Medical Humanities

Cultural Dimensions of Medicine, Medical Dimensions of Culture

We are a team of literary scholars and historians who aim to unite our disciplines with the goal of contributing to a better understanding of medicine. From our humanities-informed view, we believe that there are two ways of seeing it; firstly, medicine is a complex semiotic system, secondly it is also a series of cultural practices in science and communication which can only be understood through their respective contexts. While we apply both perspectives to our teaching and to our research, there are important differences in how we apply them:

Our teaching forms a mandatory part of the medical curriculum in which we aim to deepen our students understanding of contemporary medicine as a complex system. With this goal in mind, our teaching focuses on the cultural and intellectual history of medicine, including discussions of medicines’ various agents, discursive rules and spaces and the history of their representations in media. In doing so, we are guided by the principles of the applied humanities, that is to say humanities which serve a purpose beyond and outside of themselves. The goal is not to make cultural historians out of medical students, but instead to aide them in their understanding of medicine within its historical, social, political, and cultural context. 

Our research, in contrast, is defined primarily through the analysis of literary and historical sources. It concentrates on the interface of the two disciplines that our team represents: Modern German Literature and the History of Medicine. As a result, our research is characterised far more by the analytical, reconstructive and interpretive dimensions of medical humanities, rather than by the more normative or practical ones which constitute our teaching. Our focus lies on the cultural development of medicine and its adjacent disciplines since the 18th century, specifically their media, practices, symbolic representations and varying self-images. Additionally, we pursue literary, historical, and cultural questions framed and informed by both the medicalisation of society and the scientification of medicine which has occurred since the 19th century. These questions include topics as diverse as the invention of the ‘sick child’ in 19th century periodicals, the travelogues of the “young Germany” movement and fictional prose of Weimar Republic examined through the lens of Disability studies, and finally the history and narratology of expert medical genres such as discharge reports and case studies.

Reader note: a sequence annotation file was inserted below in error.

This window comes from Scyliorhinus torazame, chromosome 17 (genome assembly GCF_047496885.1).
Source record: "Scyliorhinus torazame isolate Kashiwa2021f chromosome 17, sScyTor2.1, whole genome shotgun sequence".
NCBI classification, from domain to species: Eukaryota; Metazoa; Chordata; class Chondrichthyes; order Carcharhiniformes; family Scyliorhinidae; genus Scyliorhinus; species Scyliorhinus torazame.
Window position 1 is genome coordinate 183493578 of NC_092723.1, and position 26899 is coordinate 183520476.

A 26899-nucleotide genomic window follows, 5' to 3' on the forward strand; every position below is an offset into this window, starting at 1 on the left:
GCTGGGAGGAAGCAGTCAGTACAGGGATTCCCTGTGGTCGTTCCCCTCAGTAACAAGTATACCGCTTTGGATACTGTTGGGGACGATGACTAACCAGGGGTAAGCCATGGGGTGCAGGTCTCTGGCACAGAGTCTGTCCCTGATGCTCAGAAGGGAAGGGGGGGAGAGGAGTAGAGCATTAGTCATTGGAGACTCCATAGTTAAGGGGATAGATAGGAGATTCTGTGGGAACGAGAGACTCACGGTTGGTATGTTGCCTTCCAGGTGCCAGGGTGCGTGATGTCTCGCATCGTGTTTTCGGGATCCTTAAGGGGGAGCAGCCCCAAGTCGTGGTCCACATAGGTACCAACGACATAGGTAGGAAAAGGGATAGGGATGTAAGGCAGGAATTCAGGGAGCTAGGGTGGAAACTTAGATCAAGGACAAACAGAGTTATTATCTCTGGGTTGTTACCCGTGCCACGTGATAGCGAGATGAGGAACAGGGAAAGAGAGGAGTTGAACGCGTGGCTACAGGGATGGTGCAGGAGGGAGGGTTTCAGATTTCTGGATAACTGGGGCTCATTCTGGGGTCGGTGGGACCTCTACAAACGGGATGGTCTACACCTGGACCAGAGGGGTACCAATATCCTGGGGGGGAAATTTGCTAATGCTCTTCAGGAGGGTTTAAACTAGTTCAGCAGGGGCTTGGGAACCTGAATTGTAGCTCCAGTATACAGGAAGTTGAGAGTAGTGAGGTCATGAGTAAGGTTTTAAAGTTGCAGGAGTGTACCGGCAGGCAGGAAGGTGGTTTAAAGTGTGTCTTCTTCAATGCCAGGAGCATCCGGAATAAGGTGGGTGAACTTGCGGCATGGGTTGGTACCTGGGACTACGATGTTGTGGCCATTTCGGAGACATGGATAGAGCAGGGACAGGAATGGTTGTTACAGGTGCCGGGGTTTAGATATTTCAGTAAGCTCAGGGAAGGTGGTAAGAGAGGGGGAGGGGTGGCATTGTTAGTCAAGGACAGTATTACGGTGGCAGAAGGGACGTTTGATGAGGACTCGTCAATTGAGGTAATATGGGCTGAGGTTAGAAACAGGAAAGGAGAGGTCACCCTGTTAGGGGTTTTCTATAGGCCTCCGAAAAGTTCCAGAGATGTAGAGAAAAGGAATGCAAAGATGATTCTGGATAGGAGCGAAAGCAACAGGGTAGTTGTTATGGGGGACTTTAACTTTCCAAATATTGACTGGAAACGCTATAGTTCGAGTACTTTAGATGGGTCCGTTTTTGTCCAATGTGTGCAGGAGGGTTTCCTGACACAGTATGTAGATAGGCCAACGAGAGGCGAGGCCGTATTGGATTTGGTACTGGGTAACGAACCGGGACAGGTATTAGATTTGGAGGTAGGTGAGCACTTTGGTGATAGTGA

Isaak Cruikshank: The Doctor and Unruly Patient (coloured etching, 1797)
Léon Augustin Lhermitte: La Leçon de Claude Bernard, ou Séance au laboratoire de vivisection (huile sur toile, 1889)

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